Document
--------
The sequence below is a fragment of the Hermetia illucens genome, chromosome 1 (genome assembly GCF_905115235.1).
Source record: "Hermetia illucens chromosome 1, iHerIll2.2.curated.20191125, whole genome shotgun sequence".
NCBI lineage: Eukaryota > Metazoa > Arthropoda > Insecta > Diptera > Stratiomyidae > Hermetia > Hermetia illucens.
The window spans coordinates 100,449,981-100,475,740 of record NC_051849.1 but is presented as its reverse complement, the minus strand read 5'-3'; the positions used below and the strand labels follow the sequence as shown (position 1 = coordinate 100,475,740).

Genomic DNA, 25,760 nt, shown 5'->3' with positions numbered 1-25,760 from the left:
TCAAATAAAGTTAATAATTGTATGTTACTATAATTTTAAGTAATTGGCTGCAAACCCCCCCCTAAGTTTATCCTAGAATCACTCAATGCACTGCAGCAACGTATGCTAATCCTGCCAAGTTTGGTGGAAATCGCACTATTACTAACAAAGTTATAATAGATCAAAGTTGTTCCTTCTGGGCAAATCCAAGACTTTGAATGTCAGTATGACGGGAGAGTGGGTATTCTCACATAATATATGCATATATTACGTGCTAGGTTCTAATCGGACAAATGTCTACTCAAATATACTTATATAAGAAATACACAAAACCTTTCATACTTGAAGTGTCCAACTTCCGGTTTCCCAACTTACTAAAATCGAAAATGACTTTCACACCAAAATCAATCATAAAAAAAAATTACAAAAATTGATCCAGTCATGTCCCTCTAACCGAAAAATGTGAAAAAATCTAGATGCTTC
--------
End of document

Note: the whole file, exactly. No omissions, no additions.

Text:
The sequence below is a fragment of the Hermetia illucens genome, chromosome 1 (genome assembly GCF_905115235.1).
Source record: "Hermetia illucens chromosome 1, iHerIll2.2.curated.20191125, whole genome shotgun sequence".
NCBI lineage: Eukaryota > Metazoa > Arthropoda > Insecta > Diptera > Stratiomyidae > Hermetia > Hermetia illucens.
The window spans coordinates 100,449,981-100,475,740 of record NC_051849.1 but is presented as its reverse complement, the minus strand read 5'-3'; the positions used below and the strand labels follow the sequence as shown (position 1 = coordinate 100,475,740).

Genomic DNA, 25,760 nt, shown 5'->3' with positions numbered 1-25,760 from the left:
TCAAATAAAGTTAATAATTGTATGTTACTATAATTTTAAGTAATTGGCTGCAAACCCCCCCCTAAGTTTATCCTAGAATCACTCAATGCACTGCAGCAACGTATGCTAATCCTGCCAAGTTTGGTGGAAATCGCACTATTACTAACAAAGTTATAATAGATCAAAGTTGTTCCTTCTGGGCAAATCCAAGACTTTGAATGTCAGTATGACGGGAGAGTGGGTATTCTCACATAATATATGCATATATTACGTGCTAGGTTCTAATCGGACAAATGTCTACTCAAATATACTTATATAAGAAATACACAAAACCTTTCATACTTGAAGTGTCCAACTTCCGGTTTCCCAACTTACTAAAATCGAAAATGACTTTCACACCAAAATCAATCATAAAAAAAAATTACAAAAATTGATCCAGTCATGTCCCTCTAACCGAAAAATGTGAAAAAATCTAGATGCTTC